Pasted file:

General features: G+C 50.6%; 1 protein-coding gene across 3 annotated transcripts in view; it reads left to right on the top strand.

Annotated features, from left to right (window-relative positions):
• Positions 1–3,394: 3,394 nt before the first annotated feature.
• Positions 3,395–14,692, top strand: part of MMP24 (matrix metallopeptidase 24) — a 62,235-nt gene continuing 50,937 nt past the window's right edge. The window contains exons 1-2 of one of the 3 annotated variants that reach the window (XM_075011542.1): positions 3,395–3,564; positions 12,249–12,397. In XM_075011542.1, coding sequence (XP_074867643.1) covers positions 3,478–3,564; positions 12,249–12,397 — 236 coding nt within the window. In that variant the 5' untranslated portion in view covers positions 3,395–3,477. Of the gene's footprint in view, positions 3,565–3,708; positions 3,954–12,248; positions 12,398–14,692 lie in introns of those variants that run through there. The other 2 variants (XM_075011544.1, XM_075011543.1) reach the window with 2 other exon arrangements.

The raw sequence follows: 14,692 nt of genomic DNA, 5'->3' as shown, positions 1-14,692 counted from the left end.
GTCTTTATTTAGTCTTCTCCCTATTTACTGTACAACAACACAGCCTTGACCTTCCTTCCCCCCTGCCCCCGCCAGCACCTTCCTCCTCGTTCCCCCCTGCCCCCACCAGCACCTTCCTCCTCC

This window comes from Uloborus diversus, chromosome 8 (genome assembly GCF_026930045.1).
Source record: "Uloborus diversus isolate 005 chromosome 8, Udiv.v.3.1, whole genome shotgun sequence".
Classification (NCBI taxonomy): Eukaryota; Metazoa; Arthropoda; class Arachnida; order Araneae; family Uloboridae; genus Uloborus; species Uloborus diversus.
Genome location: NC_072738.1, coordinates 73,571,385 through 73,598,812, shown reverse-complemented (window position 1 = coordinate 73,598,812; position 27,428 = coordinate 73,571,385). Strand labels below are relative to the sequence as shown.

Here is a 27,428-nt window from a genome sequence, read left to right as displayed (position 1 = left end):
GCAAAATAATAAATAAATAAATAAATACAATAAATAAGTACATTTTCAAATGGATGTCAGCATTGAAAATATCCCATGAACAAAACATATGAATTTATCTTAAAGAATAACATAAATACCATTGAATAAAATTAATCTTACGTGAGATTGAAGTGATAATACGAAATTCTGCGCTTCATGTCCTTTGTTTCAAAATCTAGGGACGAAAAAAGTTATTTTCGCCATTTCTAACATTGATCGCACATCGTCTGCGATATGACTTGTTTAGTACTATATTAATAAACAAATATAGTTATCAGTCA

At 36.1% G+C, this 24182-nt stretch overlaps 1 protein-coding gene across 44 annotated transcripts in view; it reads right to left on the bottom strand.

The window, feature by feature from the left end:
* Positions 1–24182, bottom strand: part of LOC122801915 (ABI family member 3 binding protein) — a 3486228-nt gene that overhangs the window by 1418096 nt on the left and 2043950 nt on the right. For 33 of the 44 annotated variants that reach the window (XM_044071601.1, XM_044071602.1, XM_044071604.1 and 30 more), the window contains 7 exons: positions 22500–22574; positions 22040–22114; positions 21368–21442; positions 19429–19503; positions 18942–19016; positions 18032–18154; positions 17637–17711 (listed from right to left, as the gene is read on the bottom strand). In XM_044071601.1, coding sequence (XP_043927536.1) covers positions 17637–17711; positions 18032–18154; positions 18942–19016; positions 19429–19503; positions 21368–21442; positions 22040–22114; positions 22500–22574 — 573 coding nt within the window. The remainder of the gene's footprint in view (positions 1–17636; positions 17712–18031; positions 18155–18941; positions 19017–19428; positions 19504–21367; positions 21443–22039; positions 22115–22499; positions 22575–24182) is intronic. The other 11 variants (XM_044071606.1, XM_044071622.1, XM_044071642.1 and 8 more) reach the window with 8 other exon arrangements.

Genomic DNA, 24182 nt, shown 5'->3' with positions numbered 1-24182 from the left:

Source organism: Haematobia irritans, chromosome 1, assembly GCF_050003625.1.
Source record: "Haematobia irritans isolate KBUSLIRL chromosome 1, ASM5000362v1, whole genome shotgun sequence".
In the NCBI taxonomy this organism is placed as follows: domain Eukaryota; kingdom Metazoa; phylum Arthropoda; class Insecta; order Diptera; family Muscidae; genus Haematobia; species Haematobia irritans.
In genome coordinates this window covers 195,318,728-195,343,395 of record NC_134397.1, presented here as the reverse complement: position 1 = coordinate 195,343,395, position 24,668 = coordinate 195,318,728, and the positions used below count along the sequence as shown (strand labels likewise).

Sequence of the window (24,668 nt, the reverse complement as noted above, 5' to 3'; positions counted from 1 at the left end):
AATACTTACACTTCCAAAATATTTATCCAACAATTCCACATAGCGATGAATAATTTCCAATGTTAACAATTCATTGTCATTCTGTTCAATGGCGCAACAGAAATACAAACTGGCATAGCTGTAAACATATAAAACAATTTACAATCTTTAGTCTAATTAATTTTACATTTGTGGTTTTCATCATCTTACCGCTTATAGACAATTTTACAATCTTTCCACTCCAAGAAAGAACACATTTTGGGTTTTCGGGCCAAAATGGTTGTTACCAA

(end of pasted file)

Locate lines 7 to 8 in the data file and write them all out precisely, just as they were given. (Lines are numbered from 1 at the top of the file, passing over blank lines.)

This window comes from Uloborus diversus, chromosome 8 (genome assembly GCF_026930045.1).
Source record: "Uloborus diversus isolate 005 chromosome 8, Udiv.v.3.1, whole genome shotgun sequence".